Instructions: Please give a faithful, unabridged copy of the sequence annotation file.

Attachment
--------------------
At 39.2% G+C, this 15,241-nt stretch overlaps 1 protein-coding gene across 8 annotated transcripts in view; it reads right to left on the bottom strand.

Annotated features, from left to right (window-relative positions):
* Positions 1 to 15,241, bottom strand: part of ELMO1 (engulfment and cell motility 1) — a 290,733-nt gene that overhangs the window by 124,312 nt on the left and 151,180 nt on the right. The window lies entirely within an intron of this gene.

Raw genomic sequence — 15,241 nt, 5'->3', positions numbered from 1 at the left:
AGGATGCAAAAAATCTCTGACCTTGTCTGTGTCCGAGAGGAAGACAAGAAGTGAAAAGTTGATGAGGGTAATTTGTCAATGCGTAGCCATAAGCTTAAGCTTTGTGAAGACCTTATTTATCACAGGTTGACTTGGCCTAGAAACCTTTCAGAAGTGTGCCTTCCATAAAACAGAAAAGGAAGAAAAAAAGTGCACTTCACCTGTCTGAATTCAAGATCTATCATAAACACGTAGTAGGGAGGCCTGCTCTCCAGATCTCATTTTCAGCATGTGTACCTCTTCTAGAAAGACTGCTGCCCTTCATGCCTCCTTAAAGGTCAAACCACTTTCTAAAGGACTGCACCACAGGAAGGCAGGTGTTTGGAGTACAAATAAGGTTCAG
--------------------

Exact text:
At 39.2% G+C, this 15,241-nt stretch overlaps 1 protein-coding gene across 8 annotated transcripts in view; it reads right to left on the bottom strand.

Annotated features, from left to right (window-relative positions):
* Positions 1 to 15,241, bottom strand: part of ELMO1 (engulfment and cell motility 1) — a 290,733-nt gene that overhangs the window by 124,312 nt on the left and 151,180 nt on the right. The window lies entirely within an intron of this gene.

Raw genomic sequence — 15,241 nt, 5'->3', positions numbered from 1 at the left:
AGGATGCAAAAAATCTCTGACCTTGTCTGTGTCCGAGAGGAAGACAAGAAGTGAAAAGTTGATGAGGGTAATTTGTCAATGCGTAGCCATAAGCTTAAGCTTTGTGAAGACCTTATTTATCACAGGTTGACTTGGCCTAGAAACCTTTCAGAAGTGTGCCTTCCATAAAACAGAAAAGGAAGAAAAAAAGTGCACTTCACCTGTCTGAATTCAAGATCTATCATAAACACGTAGTAGGGAGGCCTGCTCTCCAGATCTCATTTTCAGCATGTGTACCTCTTCTAGAAAGACTGCTGCCCTTCATGCCTCCTTAAAGGTCAAACCACTTTCTAAAGGACTGCACCACAGGAAGGCAGGTGTTTGGAGTACAAATAAGGTTCAG